When it comes to mobile batteries I value compact designs over extra features and ports. This Anker PowerCore battery offers 10,000 mAh of capacity and Quick Charge 3.0 support over its single USB port, and is smaller than any other battery of this capacity. That’s why it’s in my bag every single time I leave the house, whether it’s for the afternoon or for two weeks.
From $24 Buy Now
iOttie Easy One Touch 3 car mount
When Android Auto finally released its standalone mode for phones, I went looking for a good inexpensive car mount and landed on the well-reviewed iOttie Easy One Touch and am completely impressed. Its two-piece suction cup design locks it down on your dashboard super tight while being completely removable and replaceable, which is extremely important. The “one touch” design is the killer feature, though: just press your phone in, and it automatically clamps down to the right size. Pinch in again, and the phone pops out.
$25 Buy Now
JOBY GPod Mini Magnetic tripod
To take your smartphone photography to the next level, you’ll want a tripod. The problem is tripods are big and bulky … unless you get an awesome super-compact tripod like this one from JOBY. Not only do the legs articulate and wrap around things for tons of positioning, they also have strong magnetic feet to keep things stable whenever possible. I mount phones on this for time lapses and smooth video, and it’s even strong enough to hold my Olympus camera in a pinch. Be sure to pair it up with a good smartphone tripod holder like the one JOBY itself offers.
$13 Buy Now
AKG N60NC headphones
Though I’m continually tempted by the more expensive Bose competition, I’ve been using the AKG N60NC noise-cancelling headphones for most of this year. I travel a lot and these have served me well on every train ride and flight. The noise cancellation is great considering these are smaller on-ear headphones, and while they don’t have Bluetooth connectivity they’re also extremely small and fold up into a small pouch rather than a hefty case. At about $100 less than the Bose QC35 headphones, these are worth a look if you value compactness and price.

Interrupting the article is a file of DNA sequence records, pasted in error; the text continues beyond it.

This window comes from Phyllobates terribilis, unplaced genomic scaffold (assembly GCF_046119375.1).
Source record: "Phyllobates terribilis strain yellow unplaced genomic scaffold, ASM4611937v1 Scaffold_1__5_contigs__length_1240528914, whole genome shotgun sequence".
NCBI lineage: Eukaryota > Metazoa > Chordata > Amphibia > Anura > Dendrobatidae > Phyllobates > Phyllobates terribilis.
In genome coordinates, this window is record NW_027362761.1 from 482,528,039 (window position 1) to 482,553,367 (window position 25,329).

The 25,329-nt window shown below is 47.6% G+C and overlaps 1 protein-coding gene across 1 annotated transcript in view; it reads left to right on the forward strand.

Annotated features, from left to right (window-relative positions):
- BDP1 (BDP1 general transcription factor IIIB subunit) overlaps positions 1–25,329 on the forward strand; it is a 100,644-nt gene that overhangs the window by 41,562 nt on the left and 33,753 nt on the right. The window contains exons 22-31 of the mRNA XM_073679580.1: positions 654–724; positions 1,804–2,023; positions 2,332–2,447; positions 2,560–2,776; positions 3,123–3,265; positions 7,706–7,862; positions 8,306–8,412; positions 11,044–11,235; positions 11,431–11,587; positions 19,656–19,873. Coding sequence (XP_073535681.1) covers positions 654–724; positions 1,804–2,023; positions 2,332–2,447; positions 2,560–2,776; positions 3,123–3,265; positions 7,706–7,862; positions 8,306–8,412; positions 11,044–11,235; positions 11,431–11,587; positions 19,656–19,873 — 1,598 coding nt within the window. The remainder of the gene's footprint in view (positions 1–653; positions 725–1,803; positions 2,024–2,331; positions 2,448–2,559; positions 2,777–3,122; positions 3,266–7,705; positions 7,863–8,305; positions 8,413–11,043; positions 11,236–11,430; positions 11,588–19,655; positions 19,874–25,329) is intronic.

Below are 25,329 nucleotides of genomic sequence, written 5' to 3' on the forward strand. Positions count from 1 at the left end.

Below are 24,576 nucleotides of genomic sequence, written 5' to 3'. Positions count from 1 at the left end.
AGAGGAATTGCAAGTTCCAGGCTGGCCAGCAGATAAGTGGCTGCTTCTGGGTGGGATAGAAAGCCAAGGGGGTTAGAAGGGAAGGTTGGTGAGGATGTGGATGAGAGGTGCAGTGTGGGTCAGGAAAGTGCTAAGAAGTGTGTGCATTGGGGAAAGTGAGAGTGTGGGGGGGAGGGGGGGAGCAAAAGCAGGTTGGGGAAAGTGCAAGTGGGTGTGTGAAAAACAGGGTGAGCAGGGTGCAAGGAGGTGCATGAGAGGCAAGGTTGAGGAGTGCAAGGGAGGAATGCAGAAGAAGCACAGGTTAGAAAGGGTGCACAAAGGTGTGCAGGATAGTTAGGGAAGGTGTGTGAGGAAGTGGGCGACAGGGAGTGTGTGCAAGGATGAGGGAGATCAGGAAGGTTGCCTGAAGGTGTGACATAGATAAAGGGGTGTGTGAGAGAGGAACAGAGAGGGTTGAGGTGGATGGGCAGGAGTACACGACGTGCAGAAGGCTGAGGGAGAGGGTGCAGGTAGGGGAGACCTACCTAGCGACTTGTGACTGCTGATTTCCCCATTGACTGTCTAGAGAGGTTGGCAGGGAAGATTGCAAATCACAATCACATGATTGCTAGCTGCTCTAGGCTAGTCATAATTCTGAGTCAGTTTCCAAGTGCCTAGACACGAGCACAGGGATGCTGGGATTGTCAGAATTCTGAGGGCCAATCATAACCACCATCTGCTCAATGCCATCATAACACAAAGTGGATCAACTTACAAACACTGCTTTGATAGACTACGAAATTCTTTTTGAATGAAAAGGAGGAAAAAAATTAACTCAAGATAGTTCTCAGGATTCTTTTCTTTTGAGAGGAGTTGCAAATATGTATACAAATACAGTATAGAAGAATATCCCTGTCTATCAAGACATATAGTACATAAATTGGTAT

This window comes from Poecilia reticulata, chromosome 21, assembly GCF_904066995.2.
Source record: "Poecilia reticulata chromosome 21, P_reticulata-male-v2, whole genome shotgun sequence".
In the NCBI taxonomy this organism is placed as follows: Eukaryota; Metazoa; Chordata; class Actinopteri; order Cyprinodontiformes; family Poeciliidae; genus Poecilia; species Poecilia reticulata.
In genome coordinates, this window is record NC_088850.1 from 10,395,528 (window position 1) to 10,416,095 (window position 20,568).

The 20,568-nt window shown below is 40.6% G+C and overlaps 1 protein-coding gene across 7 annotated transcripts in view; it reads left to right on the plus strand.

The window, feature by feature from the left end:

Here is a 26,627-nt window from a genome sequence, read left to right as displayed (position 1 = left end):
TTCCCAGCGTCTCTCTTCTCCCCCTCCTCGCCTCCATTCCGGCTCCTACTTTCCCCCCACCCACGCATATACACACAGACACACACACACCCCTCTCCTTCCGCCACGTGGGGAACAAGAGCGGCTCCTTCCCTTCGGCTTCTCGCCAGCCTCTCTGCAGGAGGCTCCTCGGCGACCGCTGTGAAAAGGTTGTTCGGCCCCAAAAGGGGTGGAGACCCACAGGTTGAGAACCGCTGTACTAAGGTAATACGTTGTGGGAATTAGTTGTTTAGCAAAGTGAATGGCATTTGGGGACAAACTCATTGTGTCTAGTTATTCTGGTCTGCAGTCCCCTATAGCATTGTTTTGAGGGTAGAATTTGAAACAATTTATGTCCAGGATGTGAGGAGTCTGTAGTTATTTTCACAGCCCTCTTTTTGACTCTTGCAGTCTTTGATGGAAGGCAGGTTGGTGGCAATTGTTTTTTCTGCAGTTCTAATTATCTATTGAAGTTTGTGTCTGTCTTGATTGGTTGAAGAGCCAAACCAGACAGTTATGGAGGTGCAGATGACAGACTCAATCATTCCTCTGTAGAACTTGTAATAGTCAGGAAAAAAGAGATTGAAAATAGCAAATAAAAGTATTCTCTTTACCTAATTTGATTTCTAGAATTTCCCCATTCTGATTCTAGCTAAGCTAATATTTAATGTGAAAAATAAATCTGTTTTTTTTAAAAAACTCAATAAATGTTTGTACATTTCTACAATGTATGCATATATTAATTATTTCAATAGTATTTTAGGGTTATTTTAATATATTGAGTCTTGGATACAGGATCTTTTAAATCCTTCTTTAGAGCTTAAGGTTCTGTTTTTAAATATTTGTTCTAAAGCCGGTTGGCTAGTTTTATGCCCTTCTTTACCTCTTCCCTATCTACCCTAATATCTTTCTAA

$269 Buy Now
Samsung’s LevelOn headphones come in a couple different flavors, but in either case offer a nice and even-cheaper alternative to Bose and my AKG headphones. They offer both Bluetooth and wired connectivity, as well as active noise cancellation and are a $100+ less than the competition. The on-ear cups can get a little uncomfortable (at least for my ears) after a few hours straight of listening, but you can’t argue they look great and offer tremendous value — not something we can say about every Samsung accessory out there.
$130 Buy Now
Xiaomi Mi Headphones
When you don’t need noise cancellation — they’re actually rather open and leak sound considerably — Xiaomi’s on-ear Mi Headphones for an excellent value and great sound. They’re super comfortable thanks to the rotating ear cups and are built extremely well with great metal accents and a braided tangle-free cord that includes a mic and play/pause button (sorry, no volume keys). For all of this, you would expect to pay more from bigger brand names.